Film Review: The Geisha House – goodbye money, goodbye love

First of all, I would like to say I like this film as a film but not as a representation of Geisha.  Am I being far to sensitive and protectorate about my impression of Geisha life and culture?

Blunt Synopsis:

The Geisha House (Omocha) is a 1999 film directed by Kinji Fukasaku, and it is set just as the anti-prostitution laws were coming into effect in Japan (1958) and demonstrated the changing attitudes towards Geisha at that time. Now, the story and the Geisha had very strong sexual plotlines.

The mother, had a sexual relationship with a patron for 10 years (scene with them drinking and a morning after scene suggesting sex) but his wife who was ‘the money’ wanted to put an end to it. So his son decided to use sexual manipulation to make this happen by seducing one of the house’s Geisha (they had sex). The father was furious and abandoned the mother. The son then wanted to see the Geisha again, raped her and then she sued. Serves him right….

Due to the lack of patronage, to fund the debut of a maiko for the house, the mother sold her body to a money lender. This was portrayed as an unpleasant sacrifice.

The other main Geisha of the story was first introduced playing sex games with a customer, going to ‘play golf’ (but then agreeing to sex, after swigging sake from the bottle) with another. The mothers friend (ex-Geisha) was also shown harbouring prostitutes at her bar to make money.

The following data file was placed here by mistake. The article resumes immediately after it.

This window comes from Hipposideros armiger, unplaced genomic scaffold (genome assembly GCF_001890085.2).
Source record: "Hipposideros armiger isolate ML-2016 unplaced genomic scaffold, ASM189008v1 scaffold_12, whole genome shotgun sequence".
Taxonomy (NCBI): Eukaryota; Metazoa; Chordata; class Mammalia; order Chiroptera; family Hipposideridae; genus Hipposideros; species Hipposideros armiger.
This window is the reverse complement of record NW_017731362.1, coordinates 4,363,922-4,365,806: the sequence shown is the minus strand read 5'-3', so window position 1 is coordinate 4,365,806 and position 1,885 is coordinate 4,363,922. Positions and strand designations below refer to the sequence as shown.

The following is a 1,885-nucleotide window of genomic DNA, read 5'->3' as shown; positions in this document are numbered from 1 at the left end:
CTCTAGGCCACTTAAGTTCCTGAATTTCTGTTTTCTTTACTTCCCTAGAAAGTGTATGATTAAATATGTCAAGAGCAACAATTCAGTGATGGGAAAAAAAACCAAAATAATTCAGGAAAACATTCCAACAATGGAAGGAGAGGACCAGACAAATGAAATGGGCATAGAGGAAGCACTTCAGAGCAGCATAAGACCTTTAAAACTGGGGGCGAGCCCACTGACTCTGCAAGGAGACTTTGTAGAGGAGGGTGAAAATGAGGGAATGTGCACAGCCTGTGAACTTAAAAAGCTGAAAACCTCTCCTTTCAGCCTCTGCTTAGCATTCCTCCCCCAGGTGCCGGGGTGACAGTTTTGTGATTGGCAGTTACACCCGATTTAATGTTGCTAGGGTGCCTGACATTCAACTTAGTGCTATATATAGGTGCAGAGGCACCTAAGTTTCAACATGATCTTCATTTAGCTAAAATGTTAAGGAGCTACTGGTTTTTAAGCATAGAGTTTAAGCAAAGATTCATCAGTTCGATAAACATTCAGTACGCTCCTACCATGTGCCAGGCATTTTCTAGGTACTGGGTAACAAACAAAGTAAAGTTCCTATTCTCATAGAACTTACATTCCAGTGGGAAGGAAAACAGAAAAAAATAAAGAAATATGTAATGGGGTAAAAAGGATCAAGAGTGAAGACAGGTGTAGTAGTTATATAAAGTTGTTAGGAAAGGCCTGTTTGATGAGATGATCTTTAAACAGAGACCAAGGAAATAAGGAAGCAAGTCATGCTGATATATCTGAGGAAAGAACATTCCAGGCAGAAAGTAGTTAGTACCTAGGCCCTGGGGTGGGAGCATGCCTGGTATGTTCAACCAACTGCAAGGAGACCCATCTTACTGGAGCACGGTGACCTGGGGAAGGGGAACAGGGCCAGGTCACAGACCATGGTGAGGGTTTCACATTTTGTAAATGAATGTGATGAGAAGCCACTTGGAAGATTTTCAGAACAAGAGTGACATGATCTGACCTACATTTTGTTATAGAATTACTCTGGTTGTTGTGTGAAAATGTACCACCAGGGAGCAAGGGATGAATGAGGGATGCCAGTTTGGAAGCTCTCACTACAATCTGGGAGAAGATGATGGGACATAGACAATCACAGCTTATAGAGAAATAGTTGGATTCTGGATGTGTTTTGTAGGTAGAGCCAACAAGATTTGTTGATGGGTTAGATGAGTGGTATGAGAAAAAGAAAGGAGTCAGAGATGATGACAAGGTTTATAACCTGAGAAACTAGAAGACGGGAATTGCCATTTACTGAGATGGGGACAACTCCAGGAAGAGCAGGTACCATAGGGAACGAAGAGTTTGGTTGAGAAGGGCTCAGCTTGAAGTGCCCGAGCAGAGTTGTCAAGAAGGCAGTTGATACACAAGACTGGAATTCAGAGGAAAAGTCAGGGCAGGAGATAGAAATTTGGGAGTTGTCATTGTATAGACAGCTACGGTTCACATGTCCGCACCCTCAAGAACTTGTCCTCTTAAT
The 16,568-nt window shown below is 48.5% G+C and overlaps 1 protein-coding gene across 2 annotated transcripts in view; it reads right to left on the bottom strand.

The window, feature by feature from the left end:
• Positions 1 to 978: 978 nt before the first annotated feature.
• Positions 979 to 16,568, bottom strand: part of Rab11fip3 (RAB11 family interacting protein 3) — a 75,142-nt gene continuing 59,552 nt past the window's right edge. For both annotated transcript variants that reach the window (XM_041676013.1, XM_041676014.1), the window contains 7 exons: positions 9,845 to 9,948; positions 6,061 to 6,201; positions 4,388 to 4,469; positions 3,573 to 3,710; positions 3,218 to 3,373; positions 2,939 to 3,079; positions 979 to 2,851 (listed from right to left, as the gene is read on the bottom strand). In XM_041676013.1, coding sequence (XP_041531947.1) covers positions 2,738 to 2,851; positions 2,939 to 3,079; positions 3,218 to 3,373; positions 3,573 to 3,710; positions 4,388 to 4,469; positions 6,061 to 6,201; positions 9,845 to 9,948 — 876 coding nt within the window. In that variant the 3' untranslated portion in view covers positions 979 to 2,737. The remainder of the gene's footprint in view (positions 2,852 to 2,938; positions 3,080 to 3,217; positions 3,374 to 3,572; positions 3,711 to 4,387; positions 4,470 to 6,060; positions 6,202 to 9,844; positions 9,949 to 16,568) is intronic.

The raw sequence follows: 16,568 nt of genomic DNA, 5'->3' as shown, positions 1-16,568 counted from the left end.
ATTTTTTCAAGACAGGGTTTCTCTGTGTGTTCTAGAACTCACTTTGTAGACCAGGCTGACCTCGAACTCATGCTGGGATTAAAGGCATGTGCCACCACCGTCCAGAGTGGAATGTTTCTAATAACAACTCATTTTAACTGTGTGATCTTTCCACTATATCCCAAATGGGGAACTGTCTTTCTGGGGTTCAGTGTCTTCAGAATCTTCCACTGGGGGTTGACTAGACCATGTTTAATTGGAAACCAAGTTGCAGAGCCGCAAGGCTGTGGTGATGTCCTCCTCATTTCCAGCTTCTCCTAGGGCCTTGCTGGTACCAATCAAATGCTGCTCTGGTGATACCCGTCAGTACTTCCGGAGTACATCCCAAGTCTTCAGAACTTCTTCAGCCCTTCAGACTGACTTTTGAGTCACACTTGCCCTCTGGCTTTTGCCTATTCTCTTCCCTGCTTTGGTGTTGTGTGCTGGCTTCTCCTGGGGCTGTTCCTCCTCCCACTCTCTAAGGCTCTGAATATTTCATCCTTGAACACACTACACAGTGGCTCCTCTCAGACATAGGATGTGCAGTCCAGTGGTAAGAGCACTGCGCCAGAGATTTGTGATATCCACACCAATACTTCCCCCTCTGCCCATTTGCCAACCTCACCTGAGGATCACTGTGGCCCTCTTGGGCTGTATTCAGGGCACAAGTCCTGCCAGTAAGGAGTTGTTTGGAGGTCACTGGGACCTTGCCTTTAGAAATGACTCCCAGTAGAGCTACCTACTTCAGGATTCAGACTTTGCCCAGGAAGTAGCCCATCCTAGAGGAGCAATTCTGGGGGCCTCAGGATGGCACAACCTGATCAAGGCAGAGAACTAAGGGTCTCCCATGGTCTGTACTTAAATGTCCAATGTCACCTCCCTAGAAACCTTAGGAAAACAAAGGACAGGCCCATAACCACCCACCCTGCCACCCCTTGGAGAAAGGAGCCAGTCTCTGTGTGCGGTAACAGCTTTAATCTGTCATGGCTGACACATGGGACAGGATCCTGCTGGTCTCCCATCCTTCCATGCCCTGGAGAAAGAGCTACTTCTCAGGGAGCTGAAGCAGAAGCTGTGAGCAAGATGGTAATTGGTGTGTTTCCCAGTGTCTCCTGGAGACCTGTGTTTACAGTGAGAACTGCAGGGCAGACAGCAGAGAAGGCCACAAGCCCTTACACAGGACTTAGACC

So that’s 4 of the women with very strong sexual story lines, but then we come to the maiko to be. This is the more endearing part of the story about her life as a maid, walking through the sexual lives of these women then (which was a curious point for me) – to become a maiko she has to loose her virginity (become a woman) at the time of her debut. The film ends with her re-signing herself to accept the highly sexual life she is about to live as money is very important to her.

So, if I didn’t know that there was a lot more art involved to Geisha. I would just think they were expensive and exclusive whores who like to party. But it is OK, they are all friends and happy.

The kimono and attention to detail in this film was perfect though, the settings, backdrops, atmosphere at the okiya…shame the Geisha were a bunch of tarts!

Disclaimer: My impressions of Geisha life and culture are mostly driven by Liza Dalby books, where Geisha are portrayed as discreet artists perfectly trained to entertain and engage men. Sex is sometimes involved, but at every engagement?